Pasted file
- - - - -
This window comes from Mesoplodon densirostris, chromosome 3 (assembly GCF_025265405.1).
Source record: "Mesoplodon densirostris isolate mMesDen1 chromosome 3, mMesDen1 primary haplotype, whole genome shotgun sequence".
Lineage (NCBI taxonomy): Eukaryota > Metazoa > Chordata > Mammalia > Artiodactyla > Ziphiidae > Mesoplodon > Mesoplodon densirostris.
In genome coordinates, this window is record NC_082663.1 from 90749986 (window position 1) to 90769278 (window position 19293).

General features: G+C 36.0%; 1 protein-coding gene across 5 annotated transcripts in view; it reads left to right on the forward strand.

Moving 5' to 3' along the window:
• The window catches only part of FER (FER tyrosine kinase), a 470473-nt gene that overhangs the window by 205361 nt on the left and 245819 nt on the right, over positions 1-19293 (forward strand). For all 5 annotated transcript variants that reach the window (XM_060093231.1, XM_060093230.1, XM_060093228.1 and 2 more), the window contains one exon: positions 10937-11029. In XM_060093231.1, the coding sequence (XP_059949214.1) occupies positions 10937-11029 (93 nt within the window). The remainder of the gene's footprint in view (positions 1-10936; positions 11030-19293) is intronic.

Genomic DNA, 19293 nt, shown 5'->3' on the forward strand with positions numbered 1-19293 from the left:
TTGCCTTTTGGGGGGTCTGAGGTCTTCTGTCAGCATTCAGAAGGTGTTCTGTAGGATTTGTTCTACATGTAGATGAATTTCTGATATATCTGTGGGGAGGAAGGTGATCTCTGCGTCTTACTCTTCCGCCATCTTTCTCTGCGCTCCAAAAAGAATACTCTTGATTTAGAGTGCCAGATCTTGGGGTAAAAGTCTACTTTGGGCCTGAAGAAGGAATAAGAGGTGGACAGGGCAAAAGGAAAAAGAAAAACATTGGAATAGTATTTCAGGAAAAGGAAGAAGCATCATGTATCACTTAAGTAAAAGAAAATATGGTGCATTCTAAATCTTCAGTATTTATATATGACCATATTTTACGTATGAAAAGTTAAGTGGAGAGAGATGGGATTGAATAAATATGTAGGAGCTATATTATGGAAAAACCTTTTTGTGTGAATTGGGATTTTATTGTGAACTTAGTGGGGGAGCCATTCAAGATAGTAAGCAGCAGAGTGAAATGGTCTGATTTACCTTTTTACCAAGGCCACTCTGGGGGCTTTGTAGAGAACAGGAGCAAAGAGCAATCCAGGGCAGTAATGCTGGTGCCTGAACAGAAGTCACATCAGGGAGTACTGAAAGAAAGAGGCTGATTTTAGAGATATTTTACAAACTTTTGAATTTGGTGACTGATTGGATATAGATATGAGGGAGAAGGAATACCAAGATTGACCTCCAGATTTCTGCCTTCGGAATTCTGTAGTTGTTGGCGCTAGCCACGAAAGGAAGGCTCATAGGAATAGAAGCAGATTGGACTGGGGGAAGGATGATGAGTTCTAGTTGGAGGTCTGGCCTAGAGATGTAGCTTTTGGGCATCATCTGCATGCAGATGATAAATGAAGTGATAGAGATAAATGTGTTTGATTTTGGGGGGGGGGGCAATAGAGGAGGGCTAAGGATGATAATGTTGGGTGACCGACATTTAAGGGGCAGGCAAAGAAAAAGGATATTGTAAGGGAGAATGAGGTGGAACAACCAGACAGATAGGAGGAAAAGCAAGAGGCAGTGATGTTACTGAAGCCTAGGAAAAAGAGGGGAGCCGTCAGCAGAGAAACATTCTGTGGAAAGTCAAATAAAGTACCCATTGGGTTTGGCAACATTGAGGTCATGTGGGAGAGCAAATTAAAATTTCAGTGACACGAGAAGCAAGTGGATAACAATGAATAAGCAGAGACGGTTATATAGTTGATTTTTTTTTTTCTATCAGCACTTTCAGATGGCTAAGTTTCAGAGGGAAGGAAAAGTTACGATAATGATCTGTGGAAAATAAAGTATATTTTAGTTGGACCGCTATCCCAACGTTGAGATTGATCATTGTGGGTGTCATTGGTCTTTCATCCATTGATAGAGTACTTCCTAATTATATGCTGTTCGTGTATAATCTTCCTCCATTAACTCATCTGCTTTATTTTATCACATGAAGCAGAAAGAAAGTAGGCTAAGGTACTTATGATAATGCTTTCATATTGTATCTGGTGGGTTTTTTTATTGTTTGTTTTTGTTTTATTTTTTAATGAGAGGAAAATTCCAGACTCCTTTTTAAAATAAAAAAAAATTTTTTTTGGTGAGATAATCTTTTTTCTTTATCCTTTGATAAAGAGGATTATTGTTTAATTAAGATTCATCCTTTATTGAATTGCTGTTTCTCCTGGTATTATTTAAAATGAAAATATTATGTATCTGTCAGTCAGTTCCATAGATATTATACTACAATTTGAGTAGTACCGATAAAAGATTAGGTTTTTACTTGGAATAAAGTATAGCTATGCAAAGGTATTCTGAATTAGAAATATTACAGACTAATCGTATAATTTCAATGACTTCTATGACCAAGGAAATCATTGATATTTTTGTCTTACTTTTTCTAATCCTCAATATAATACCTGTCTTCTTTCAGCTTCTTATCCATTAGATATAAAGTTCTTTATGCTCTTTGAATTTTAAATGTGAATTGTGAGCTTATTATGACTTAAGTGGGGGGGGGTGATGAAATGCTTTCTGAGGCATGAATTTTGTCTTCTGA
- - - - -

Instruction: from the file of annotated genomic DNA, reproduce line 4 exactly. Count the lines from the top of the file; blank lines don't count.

In genome coordinates, this window is record NC_082663.1 from 90749986 (window position 1) to 90769278 (window position 19293).